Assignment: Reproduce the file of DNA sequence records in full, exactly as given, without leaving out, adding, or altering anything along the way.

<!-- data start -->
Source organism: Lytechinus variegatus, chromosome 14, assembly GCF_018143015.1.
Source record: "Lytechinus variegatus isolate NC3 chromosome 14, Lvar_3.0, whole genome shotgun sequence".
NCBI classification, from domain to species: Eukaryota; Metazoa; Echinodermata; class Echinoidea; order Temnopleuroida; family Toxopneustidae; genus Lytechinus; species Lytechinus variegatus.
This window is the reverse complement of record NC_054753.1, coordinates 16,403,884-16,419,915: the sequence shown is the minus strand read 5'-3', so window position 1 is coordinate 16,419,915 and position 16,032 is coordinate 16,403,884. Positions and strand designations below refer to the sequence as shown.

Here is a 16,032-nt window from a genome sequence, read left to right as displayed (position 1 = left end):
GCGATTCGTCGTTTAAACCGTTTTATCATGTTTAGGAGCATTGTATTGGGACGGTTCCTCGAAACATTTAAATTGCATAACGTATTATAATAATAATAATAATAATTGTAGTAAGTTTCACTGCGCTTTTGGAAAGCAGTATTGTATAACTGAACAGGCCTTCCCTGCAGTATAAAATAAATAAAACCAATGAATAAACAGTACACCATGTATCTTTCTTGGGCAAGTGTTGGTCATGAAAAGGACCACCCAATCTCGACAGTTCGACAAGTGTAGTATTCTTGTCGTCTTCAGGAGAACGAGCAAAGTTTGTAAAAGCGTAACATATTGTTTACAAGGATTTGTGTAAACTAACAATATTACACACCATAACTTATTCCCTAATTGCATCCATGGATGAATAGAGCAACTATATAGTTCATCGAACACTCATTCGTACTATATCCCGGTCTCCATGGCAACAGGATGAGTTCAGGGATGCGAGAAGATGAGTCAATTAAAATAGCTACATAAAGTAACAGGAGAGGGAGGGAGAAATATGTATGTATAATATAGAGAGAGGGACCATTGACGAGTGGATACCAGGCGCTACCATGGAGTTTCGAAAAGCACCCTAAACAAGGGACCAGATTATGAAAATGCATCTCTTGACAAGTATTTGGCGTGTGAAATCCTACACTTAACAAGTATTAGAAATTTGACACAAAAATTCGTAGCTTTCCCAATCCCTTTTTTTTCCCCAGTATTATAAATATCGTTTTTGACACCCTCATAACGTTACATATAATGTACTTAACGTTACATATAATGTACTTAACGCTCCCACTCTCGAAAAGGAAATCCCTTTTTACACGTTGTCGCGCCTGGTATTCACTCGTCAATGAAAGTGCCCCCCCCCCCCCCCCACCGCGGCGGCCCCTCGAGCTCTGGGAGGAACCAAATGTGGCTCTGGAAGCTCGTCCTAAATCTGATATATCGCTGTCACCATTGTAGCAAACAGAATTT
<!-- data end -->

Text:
Source organism: Lytechinus variegatus, chromosome 14, assembly GCF_018143015.1.
Source record: "Lytechinus variegatus isolate NC3 chromosome 14, Lvar_3.0, whole genome shotgun sequence".
NCBI classification, from domain to species: Eukaryota; Metazoa; Echinodermata; class Echinoidea; order Temnopleuroida; family Toxopneustidae; genus Lytechinus; species Lytechinus variegatus.
This window is the reverse complement of record NC_054753.1, coordinates 16,403,884-16,419,915: the sequence shown is the minus strand read 5'-3', so window position 1 is coordinate 16,419,915 and position 16,032 is coordinate 16,403,884. Positions and strand designations below refer to the sequence as shown.

Here is a 16,032-nt window from a genome sequence, read left to right as displayed (position 1 = left end):
GCGATTCGTCGTTTAAACCGTTTTATCATGTTTAGGAGCATTGTATTGGGACGGTTCCTCGAAACATTTAAATTGCATAACGTATTATAATAATAATAATAATAATTGTAGTAAGTTTCACTGCGCTTTTGGAAAGCAGTATTGTATAACTGAACAGGCCTTCCCTGCAGTATAAAATAAATAAAACCAATGAATAAACAGTACACCATGTATCTTTCTTGGGCAAGTGTTGGTCATGAAAAGGACCACCCAATCTCGACAGTTCGACAAGTGTAGTATTCTTGTCGTCTTCAGGAGAACGAGCAAAGTTTGTAAAAGCGTAACATATTGTTTACAAGGATTTGTGTAAACTAACAATATTACACACCATAACTTATTCCCTAATTGCATCCATGGATGAATAGAGCAACTATATAGTTCATCGAACACTCATTCGTACTATATCCCGGTCTCCATGGCAACAGGATGAGTTCAGGGATGCGAGAAGATGAGTCAATTAAAATAGCTACATAAAGTAACAGGAGAGGGAGGGAGAAATATGTATGTATAATATAGAGAGAGGGACCATTGACGAGTGGATACCAGGCGCTACCATGGAGTTTCGAAAAGCACCCTAAACAAGGGACCAGATTATGAAAATGCATCTCTTGACAAGTATTTGGCGTGTGAAATCCTACACTTAACAAGTATTAGAAATTTGACACAAAAATTCGTAGCTTTCCCAATCCCTTTTTTTTCCCCAGTATTATAAATATCGTTTTTGACACCCTCATAACGTTACATATAATGTACTTAACGTTACATATAATGTACTTAACGCTCCCACTCTCGAAAAGGAAATCCCTTTTTACACGTTGTCGCGCCTGGTATTCACTCGTCAATGAAAGTGCCCCCCCCCCCCCCCCACCGCGGCGGCCCCTCGAGCTCTGGGAGGAACCAAATGTGGCTCTGGAAGCTCGTCCTAAATCTGATATATCGCTGTCACCATTGTAGCAAACAGAATTT